The industry backbone has primarily been business-oriented, with the many seminars, conventions and trade expos hosted here bringing in big returns. And while there will always be opportunities in the business tourism arena, eco-tourism may soon catch up.
Panamanian Tourism Minister Salomon Shamah says, “Panama is the best natural-kept secret in the world: 40% of forests are protected areas and the country provides over 2% of the world’s oxygen.” The nation is sanctuary to hundreds of species—many of them endemic. Seven major indigenous groups continue to live traditionally in vast nature reserves, and small groups of tourists are often welcomed to see and share in their lives.
The hotel industry has been moving fast to meet an increased demand in lodging space. In 2010, planned Panama hotel investments totaled some $700 million, representing approximately 5,000 new hotel rooms. According to market researcher STR Global Panama’s capital beat out other cities in the region to take the top spot for most hotel rooms in the development pipeline and under construction.
In the countries category, Brazil topped the index with over 7,000 rooms. Surprisingly, tiny Panama came in second. To put the news into perspective, Brazil is slightly smaller than the U.S., while Panama is about the size of South Carolina.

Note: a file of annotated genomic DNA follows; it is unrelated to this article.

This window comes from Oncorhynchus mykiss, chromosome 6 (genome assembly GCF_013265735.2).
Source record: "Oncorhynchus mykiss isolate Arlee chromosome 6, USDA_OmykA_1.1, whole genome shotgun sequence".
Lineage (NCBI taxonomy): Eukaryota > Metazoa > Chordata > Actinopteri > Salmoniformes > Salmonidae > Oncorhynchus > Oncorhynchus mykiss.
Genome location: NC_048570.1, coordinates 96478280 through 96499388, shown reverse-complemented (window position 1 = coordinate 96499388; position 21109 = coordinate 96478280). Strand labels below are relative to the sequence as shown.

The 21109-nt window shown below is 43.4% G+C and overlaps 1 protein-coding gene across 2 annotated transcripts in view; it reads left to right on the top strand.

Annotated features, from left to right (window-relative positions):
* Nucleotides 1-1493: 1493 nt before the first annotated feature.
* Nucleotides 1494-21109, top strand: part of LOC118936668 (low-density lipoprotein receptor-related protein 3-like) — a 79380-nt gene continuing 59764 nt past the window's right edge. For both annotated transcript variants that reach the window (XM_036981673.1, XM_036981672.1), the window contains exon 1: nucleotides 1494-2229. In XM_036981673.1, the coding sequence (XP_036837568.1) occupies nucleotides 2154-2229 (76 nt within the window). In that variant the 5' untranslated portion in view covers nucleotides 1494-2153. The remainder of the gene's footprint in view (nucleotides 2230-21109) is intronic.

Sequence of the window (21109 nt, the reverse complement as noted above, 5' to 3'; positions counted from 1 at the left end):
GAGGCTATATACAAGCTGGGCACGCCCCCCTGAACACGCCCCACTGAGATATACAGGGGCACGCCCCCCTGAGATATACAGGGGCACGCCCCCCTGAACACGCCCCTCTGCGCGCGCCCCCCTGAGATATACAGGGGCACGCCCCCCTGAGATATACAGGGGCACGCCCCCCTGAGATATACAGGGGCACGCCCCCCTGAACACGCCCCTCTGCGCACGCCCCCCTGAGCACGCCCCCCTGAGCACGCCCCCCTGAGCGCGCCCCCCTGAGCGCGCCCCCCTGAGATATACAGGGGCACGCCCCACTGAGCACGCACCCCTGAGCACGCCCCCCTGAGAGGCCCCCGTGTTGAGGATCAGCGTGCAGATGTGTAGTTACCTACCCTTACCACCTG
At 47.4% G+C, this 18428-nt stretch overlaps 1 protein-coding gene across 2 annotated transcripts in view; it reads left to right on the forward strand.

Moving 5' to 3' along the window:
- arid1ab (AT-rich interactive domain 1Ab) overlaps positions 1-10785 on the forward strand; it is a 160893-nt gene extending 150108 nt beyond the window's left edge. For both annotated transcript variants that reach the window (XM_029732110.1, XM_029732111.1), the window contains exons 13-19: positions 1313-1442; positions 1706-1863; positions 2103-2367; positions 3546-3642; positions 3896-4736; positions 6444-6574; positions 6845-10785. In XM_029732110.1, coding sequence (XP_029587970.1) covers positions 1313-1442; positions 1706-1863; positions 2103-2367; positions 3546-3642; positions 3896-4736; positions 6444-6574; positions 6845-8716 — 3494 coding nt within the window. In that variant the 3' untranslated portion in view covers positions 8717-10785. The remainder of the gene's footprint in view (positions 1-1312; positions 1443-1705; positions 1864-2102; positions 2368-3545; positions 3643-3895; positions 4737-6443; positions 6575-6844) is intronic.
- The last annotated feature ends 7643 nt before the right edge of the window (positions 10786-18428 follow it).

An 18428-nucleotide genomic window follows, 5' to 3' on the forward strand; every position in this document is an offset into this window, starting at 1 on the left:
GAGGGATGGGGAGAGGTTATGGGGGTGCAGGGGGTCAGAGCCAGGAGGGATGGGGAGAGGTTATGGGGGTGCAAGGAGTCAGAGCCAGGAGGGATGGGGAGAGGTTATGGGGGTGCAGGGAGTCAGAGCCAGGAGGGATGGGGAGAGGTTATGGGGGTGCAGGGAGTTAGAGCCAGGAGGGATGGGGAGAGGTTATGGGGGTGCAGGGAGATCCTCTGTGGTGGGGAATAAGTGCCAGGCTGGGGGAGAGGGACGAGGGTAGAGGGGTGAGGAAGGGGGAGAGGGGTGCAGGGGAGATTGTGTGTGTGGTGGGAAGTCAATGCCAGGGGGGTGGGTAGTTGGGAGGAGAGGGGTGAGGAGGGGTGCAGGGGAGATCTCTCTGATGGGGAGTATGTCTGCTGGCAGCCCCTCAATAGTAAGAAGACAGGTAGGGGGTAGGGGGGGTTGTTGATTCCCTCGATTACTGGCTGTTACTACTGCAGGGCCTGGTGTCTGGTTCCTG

The Tocumen Airport expansion is ongoing and total investment is over $68 million. The airport known as the Hub of the Americas is home to Panama’s Copa airlines, which will soon boast additional connecting banks, new aircraft, and service to seven new cities: Toronto, Nassau, Brasilia, Porto Alegre, Chicago, Cucuta, and Asuncion. By the year-end, Copa will serve 57 destinations in 28 countries.
“Copa Airlines is one of the most successful and fastest-growing airlines worldwide. We have a long record of steady and profitable growth, having established our position as a leader in Latin American aviation by providing the best connectivity in the region…” said Pedro Heilbron, CEO. “Our success has benefitted Latin America, promoting business and stimulating tourism, creating jobs in Panama and throughout the region.”
Operating from its Hub of the Americas in Tocumen International Airport in Panama City, Copa Airlines offers more international flights and destinations within Latin America than any other hub on the continent. Copa has even launched mobile website m.copaair.com, making it the first airline in Latin America to boast electronic boarding pass capability.
As if that weren’t enough to convince you that the time to invest in tourism in Panama is now, get this: the country is about to launch a worldwide advertising campaign. The new campaign will promote the country as a premier tourist destination, highlighting the beautiful beaches, exuberant nature, diverse culture and, of course, the main tourist attraction…the Panama Canal.
The campaign emphasizes Panama’s connectivity and easy access as the eighth largest air hub in the world and the “crossroads of the Americas.” View the new campaign video here.
This article was republished wtih permission from International Living.